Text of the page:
Aim for walks at least three to four times a week; a daily walk is even better.Guide your horse with long lines as you would from the saddle, starting in an enclosed area. Eventually, you can head out on quiet roads or trails. Photo by Crissi MacDonald
Working your horse from the ground in two reins can provide exercise and mental stimulation—for both of you.
“You don’t need a full harness, or even a cart,” says Mero.
Start with two long lines or a pair of driving reins, attaching each rein to the side ring of the halter, and start in a pen or arena. Walk slightly to the inside of the circle, and guide your horse as you would from the saddle. Navigate around poles or cones to give more context for turning.
“Once you’re comfortable in the enclosed area, and you can turn, change directions, and stop, head outside for a long-line walk on trails or quiet roads,” she says.
If you both really enjoy the long-lining work, think about learning how to drive. Find an experienced trainer with the equipment who can teach you.
You actually can teach an older horse new tricks, and trick training can give you both something fun to learn. Find a book or video with simple tricks, like picking up a hat or rolling a large ball, and go from there.Trick training provides movement and mental stimulation to the retiree; just keep it fun! Photo by Anastasija Popova/Shutterstock
Trick training provides movement as well as mental stimulation. Just be sure to not overtrain or drill, and keep it fun. And remember that some tricks, such as teaching a horse to paw or rear, may appear when you don’t necessarily want them to.
“Senior horses can be a lot like older people,” says Mero. “While they may have been successful competitors or working horses, now they may prefer a life of quiet companionship with horses and their person.”
Now you can enjoy time with no agenda other than being together. Taking long walks together, going for groom-and-graze sessions where you brush him a bit as he’s grazing, or just hanging out in the pasture or turnout while your horse moseys around can bring you both happiness.
Just because your senior horse can’t be ridden, there are many ways to help keep him fit and vibrant.
There’s one more added benefit of walks, hikes, ground driving and other gentle exercises: You both stay younger and more agile, and the bond you’ve shared over the years gets even stronger.
When a horse is retired from riding, that doesn’t mean his care stops.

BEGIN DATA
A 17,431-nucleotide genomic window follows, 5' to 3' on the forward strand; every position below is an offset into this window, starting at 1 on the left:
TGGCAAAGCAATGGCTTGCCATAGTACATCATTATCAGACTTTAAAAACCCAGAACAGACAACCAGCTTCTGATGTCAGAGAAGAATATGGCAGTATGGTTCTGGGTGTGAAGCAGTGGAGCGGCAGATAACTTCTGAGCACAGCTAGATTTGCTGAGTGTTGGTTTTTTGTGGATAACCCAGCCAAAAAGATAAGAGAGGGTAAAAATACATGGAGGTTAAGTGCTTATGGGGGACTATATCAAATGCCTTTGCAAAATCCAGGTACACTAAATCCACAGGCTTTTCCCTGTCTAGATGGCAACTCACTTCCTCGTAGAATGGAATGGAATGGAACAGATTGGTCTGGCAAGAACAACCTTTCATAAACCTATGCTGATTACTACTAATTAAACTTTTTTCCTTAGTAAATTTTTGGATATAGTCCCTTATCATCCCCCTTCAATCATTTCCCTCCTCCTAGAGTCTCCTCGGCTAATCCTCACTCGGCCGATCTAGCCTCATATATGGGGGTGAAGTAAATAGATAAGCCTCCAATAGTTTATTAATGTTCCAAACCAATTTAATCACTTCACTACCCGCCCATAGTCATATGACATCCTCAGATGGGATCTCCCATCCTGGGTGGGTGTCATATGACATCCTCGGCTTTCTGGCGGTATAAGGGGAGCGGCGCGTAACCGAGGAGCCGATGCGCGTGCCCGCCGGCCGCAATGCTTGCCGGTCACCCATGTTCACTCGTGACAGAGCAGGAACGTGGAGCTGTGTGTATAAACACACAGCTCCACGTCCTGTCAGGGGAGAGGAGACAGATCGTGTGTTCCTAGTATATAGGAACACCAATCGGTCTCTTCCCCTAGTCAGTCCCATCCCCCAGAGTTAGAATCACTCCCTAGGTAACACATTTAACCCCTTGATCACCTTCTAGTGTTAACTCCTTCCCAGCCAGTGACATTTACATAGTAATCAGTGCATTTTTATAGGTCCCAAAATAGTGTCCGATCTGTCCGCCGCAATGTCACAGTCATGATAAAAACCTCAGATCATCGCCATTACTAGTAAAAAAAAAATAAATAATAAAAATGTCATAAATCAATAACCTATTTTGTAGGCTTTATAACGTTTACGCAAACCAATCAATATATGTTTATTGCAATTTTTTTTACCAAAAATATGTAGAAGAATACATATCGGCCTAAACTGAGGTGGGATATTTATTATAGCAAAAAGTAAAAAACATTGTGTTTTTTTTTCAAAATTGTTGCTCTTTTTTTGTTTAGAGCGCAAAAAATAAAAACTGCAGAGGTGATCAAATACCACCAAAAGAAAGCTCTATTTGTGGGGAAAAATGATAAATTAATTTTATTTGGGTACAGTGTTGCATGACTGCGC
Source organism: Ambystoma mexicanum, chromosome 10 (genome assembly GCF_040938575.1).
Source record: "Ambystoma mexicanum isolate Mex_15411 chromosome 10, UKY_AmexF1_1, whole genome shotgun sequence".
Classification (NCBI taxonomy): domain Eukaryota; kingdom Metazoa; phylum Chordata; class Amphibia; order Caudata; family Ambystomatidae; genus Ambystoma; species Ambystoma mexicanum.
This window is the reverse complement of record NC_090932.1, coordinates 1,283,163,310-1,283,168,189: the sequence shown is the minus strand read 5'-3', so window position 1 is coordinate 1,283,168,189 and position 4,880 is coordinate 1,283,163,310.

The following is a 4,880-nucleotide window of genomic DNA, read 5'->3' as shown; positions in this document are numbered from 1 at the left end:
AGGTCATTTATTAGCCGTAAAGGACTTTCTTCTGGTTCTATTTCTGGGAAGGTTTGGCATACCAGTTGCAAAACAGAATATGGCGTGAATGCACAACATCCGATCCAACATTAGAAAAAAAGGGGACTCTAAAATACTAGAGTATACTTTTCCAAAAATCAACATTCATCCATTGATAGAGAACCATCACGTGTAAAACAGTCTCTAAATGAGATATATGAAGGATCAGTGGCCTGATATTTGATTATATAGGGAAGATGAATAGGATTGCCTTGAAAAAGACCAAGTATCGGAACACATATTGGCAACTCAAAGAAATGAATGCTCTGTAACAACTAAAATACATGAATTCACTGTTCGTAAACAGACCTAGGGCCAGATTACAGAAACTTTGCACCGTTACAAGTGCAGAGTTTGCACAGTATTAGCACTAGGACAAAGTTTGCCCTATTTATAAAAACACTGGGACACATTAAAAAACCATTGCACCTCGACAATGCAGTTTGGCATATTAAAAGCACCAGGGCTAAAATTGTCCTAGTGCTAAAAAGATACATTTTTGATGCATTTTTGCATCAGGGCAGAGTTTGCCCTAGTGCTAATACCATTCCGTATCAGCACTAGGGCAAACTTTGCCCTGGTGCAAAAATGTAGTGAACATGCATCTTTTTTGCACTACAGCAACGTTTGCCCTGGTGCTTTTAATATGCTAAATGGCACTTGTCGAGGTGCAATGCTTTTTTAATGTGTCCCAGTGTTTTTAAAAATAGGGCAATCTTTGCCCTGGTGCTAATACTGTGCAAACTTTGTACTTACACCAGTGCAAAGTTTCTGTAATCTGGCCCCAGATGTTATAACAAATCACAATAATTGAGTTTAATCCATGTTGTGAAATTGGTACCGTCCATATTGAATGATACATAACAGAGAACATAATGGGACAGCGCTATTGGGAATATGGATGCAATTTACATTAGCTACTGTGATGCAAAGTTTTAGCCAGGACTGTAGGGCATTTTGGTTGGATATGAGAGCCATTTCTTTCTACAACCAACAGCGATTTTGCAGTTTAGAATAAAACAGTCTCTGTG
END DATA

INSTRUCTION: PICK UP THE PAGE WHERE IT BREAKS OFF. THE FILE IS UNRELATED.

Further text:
“Putting a horse out to pasture can be good for his physical and mental well-being as long as there is adequate food and shelter, and he’s not being bullied by the herd,” says Jeanette Mero, dVM, who owns a private equine practice in Mariposa, calif., and is an accomplished endurance rider.Photo by Dusty Perin
“It’s vital to continue caring for your horse’s needs: hoof care, dental care, wellness checkups, deworming and vaccinations as needed. these go a very long way in helping a senior horse live well in his older years.”
One of the biggest needs to keep the senior going strong is the right feeding program.
“Older horses need good nutrition,” says Mero. “trying to get all the nutrition from pasture may no longer work. Find good-quality hay and a good senior feed that’s low in sugar, and feed adequate amounts to keep your horse at the right weight.”
Supplements and ration builders can round out the diet.
“Work with your vet on the best supplements for your area, since soils, hay nutrients and other factors differ by region,” Mero adds. if your horse is diagnosed with pituitary pars intermedia dysfunction (PPID), aka Cushing’s, or metabolic issues, work with your vet on the right treatment protocol.
“Just as important as nutrition is paying attention to your horse’s spirit and emotional needs,” says Mero. “Visiting often so you can gauge changes in weight, personality, mobility and interest in life are crucial to the older horse’s well-being, just like frequent visits with an older family member who lives in a nursing facility.”
That’s not to say quality of life will go downhill over time, however.
“A horse who’s approaching 30 or beyond can still have energy, bright eyes, a shiny coat, and a joy of life if he’s cared for,” Mero says.
This article about how to exercise a senior horse appeared in the October 2020 issue of Horse Illustrated magazine. Click here to subscribe!
Kara L. Stewart shared more than two decades with her beloved Arabian, Eddie. Their frequent walks on the trails in San Luis Obispo, Calif.; the daily turnout with friends Chief, Star and Viva; and the love of many human barn friends helped Eddie enjoy 30 bright and shiny years.